Meet you at the Dung Gate (bring your own shovel)

tap-2978478_1920We have what’s called “Third Stage” water treatment in our small town. (I don’t know what stages one and two represent, and possibly would prefer not to.)  Suffice it to say that living next to the water treatment plant isn’t a choice area due to the sulfur-like fragrance that wafts in once in a while.  (Who likes eating their morning Wheaties when everything smells like rotten eggs?)

Evidently, the water was A LOT worse before we moved here, before the water treatment plant started doing its thing.  I’m sure the natives who remembered the old water were grateful.

I tend to shy away from nasty things, except that being a nurse has probably strengthened my olfactory resolve a bit.  Nevertheless, given a choice…

…which, as a Christian, I don’t always have.  As a disciple of Christ, that is.  There are times I am called to just get in the game, regardless of my personal tastes and sensibilities.  That’s why I like this guy, Malkijah.  Ever heard of him?  Of course not.  He’s probably only mentioned once back in the “white” pages of the Old Testament book of Nehemiah.

Nehemiah had been commissioned with the task of rebuilding the wall around Jerusalem so that the returning exiles could be safe from their impending enemies, which were plentiful.  He motivates the people to each take a portion of the wall, currently in utter ruin, to repair and restore.  Here’s just a sample of the ones involved, listed with their assigned portion:

The Valley Gate was repaired by the people from Zanoah, led by Hanun. They set up its doors and installed its bolts and bars. They also repaired the 1,500 feet of wall to the Dung Gate.

The Dung Gate was aptly named.  Prior to the exile, this was the area where all the entrails and left over unusable parts were taken, (maybe that’s where haggis originated??), after the prescribed sacrifices were done in the temple to worship God.  So, like our water treatment plant, the living area around the Dung Gate was probably not choice real estate.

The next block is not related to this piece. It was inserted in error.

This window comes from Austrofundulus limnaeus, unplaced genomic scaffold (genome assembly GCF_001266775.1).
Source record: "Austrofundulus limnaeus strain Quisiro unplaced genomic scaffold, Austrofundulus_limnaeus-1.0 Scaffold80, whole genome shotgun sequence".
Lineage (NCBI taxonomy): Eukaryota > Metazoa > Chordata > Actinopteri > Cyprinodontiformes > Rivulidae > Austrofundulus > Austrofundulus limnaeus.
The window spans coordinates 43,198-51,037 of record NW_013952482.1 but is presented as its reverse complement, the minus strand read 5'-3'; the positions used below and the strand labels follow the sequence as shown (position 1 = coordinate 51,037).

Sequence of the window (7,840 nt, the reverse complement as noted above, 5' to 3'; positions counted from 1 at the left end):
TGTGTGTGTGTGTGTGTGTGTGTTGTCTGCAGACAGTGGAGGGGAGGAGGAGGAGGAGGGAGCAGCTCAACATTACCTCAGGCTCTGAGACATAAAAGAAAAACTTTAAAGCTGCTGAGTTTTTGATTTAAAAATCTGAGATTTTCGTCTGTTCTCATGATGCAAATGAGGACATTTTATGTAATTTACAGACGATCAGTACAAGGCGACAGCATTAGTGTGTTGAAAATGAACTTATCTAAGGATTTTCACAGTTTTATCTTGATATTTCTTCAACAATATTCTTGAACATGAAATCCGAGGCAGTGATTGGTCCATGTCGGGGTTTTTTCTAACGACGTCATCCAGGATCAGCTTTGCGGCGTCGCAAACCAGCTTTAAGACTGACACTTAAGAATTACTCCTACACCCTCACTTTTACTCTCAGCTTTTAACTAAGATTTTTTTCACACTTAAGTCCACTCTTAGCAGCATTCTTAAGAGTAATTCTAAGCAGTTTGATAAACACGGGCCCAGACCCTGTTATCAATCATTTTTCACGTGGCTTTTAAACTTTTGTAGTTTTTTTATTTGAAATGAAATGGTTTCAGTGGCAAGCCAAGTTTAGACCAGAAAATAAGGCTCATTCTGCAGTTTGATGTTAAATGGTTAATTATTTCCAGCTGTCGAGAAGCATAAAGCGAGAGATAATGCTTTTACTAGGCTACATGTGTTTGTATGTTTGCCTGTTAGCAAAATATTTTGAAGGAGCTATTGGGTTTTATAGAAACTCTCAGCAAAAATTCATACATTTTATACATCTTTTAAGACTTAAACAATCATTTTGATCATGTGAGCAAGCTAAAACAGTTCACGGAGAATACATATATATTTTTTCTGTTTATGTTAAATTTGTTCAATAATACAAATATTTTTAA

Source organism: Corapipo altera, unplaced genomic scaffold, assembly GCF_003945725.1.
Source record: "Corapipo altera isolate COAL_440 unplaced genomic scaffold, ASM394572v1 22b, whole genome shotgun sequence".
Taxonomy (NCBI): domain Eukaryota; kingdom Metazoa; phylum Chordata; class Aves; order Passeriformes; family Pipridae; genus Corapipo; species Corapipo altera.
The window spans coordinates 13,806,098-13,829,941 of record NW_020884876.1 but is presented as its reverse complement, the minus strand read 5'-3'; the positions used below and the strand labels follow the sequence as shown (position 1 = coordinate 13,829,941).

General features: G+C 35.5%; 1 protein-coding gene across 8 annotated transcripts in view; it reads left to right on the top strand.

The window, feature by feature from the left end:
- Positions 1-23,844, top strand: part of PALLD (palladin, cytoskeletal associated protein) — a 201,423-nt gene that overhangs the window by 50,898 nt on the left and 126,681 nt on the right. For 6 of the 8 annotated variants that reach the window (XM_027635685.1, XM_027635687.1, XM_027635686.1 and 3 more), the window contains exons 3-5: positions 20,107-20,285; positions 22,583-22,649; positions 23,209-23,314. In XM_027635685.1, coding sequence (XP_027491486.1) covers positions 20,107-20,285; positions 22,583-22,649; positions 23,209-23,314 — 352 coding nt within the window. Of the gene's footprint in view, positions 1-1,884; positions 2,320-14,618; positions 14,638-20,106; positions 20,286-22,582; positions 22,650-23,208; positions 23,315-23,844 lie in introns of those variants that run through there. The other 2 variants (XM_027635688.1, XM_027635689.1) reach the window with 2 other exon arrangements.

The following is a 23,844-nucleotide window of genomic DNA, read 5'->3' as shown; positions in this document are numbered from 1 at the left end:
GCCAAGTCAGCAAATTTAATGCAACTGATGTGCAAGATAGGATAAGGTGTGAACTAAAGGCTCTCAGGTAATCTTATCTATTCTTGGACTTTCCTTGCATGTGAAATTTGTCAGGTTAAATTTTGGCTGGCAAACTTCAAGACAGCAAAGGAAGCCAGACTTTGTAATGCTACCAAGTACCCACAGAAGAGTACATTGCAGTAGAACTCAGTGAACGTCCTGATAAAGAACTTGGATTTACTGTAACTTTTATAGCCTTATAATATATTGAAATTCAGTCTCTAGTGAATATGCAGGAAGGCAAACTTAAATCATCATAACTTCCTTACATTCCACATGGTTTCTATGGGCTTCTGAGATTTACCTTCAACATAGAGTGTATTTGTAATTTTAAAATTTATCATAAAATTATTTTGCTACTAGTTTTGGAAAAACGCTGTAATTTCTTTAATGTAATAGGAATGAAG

Now, if I had been working on the wall, yeah, I’d probably want to stop at the Dung Gate as well, but check this out:

The Dung Gate was repaired by Malkijah son of Recab, the leader of the Beth-hakkerem district. He rebuilt it, set up its doors, and installed its bolts and bars.

This is pretty amazing.  To begin with, Malkijah was a leader.  He had status, clout, and he chose to use it to inspire others to get involved.  And not merely on some big profile, popular project—this was not the high rent district we’re talking about.

Secondly, he didn’t just rebuild it, he secured it. He gave it 100%.  He understood the importance of his part of town (the leftovers had to go somewhere, otherwise the whole town would stink!), and Malkijah gave it the respect it deserved, thus possibly elevating it in the eyes of others as well.

When God calls me to do a job that is seemingly unpleasant or “beneath” me, what’s my decision?  I can leave a piece of the church undone, unprotected, breach-able by the enemy, or…

I can ask God to give me His vision, His strength, His heart to respect my assigned piece of the wall. fresh-roses-869082_1920

(And it’s okay to bring a little potpourri.)

Nehemiah 3:13-14 Holy Bible, New Living Translation, copyright © 1996, 2004, 2015 by Tyndale House Foundation. Used by permission of Tyndale House Publishers Inc., Carol Stream, Illinois 60188. All rights reserved.

Author: dawnlizjones

Tends toward TMI, so here's the short list: guitar and banjo (both of which have been much neglected as of late), bicycling (ibid), dogs, very black tea, and contemplating and commenting on deep philosophical thoughts about which I have had no academic or professional training. Oh, also reading, writing, but I shy away from arithmetic.

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